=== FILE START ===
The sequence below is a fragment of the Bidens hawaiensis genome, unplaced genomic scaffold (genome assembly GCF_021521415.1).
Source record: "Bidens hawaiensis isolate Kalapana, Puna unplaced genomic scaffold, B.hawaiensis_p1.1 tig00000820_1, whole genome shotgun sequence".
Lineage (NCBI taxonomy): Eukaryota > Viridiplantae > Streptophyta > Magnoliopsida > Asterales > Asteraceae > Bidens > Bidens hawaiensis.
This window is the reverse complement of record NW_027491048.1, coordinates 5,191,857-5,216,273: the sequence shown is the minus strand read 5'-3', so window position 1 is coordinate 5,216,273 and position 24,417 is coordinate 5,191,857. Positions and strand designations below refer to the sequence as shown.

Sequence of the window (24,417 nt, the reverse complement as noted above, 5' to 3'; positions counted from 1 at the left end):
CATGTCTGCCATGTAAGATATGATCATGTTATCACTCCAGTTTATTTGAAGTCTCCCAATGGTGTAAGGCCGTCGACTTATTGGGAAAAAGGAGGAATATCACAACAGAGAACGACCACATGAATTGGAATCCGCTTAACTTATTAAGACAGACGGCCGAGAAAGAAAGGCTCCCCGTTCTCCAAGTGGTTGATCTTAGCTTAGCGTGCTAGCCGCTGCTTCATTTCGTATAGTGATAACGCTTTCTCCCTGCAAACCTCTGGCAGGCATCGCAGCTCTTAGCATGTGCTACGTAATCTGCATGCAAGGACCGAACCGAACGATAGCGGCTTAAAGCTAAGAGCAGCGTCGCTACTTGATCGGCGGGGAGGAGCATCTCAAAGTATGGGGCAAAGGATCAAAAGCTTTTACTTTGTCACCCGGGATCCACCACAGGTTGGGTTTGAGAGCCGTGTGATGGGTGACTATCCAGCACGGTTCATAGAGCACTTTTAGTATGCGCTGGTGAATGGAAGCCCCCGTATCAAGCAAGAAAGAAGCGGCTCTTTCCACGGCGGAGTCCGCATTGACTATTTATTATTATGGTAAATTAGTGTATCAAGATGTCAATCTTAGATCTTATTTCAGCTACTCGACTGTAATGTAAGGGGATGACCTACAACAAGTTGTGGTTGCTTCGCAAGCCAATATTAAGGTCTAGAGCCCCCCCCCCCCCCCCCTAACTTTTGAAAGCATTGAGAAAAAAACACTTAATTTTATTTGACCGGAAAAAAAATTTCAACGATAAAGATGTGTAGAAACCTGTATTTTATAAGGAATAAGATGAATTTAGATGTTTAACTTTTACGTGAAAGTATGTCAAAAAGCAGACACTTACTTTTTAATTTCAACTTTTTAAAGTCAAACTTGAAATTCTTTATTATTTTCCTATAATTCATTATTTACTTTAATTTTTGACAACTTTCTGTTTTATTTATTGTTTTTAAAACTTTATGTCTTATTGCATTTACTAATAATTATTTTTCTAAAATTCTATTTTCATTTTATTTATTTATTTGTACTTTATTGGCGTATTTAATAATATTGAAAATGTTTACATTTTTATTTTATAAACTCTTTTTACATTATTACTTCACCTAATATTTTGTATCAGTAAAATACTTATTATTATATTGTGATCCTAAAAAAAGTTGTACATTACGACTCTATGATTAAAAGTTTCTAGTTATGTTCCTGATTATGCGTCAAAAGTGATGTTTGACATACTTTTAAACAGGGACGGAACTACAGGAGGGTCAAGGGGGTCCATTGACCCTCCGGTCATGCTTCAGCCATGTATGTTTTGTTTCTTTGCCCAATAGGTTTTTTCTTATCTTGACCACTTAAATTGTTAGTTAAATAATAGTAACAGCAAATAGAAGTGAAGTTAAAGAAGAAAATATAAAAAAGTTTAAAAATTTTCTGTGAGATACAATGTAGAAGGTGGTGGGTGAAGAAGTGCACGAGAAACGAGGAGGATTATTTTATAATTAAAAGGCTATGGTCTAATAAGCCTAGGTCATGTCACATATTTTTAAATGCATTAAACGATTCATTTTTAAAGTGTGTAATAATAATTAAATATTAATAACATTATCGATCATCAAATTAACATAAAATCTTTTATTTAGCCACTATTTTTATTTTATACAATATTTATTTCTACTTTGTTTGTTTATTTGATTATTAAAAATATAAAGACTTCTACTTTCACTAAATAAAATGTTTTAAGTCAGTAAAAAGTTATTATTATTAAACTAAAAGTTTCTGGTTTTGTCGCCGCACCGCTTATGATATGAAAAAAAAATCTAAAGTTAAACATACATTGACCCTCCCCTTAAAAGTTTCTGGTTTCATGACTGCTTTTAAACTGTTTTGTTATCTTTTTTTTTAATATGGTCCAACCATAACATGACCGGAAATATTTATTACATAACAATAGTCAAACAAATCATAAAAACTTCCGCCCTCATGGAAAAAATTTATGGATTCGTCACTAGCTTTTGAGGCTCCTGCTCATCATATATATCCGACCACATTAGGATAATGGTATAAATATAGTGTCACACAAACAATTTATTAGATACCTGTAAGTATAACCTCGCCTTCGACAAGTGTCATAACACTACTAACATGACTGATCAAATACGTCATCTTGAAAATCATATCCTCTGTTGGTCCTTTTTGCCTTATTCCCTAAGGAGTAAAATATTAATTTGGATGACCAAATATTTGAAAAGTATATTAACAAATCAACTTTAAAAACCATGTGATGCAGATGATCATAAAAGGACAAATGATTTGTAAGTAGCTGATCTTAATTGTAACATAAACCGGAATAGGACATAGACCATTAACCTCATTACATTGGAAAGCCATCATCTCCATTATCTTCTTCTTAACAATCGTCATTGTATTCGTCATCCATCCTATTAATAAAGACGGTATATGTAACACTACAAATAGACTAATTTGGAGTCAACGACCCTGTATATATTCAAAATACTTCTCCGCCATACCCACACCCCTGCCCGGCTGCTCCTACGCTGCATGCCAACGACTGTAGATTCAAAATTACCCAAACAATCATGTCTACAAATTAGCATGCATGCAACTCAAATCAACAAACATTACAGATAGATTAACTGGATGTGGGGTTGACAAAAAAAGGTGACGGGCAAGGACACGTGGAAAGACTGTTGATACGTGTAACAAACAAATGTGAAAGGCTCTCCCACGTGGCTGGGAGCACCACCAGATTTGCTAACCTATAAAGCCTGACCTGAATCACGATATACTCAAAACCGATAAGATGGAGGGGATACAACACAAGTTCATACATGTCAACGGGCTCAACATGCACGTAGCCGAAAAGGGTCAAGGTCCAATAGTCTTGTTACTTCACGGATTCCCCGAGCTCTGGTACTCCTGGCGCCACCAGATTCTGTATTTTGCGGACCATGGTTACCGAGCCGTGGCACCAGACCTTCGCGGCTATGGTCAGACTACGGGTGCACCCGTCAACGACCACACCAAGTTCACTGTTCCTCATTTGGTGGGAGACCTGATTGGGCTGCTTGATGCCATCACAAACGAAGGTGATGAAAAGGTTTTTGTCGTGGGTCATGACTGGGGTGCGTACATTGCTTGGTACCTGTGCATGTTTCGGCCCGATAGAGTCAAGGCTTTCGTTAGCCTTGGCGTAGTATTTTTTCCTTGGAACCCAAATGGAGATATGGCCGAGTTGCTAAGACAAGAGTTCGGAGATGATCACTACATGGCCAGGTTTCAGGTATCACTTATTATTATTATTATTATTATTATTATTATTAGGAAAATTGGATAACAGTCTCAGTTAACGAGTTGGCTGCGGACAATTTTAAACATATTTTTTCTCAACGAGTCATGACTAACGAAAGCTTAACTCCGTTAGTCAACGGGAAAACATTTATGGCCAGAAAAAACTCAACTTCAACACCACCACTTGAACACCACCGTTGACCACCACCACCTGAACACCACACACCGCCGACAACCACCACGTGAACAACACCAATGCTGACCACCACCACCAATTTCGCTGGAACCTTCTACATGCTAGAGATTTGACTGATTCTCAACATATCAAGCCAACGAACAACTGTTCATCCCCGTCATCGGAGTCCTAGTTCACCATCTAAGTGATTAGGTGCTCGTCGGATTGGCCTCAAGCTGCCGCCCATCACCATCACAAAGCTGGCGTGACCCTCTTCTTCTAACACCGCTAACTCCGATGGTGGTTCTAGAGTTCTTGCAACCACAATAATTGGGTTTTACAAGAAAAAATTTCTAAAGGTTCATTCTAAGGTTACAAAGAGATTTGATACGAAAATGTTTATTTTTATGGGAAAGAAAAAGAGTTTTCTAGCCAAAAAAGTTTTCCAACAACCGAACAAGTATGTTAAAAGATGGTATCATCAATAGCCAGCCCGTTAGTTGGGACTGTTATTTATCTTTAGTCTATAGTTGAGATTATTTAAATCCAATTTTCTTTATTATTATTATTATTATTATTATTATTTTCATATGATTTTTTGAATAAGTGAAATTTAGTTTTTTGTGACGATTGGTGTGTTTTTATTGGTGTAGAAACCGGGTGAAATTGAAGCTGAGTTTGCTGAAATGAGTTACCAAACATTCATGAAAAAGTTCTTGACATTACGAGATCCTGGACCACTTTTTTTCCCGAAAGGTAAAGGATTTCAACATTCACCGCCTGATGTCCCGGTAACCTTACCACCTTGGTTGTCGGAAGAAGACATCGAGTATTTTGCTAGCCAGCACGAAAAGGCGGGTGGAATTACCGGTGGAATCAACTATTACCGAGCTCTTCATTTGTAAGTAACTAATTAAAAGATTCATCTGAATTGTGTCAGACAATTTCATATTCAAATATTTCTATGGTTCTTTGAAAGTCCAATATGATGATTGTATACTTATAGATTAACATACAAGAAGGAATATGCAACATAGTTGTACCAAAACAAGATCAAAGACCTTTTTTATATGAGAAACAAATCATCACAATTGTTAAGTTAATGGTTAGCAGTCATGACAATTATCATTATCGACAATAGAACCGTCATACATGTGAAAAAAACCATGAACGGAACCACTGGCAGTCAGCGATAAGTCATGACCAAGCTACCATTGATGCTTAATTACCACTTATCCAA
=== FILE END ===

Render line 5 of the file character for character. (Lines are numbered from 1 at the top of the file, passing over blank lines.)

Sequence of the window (24,417 nt, the reverse complement as noted above, 5' to 3'; positions counted from 1 at the left end):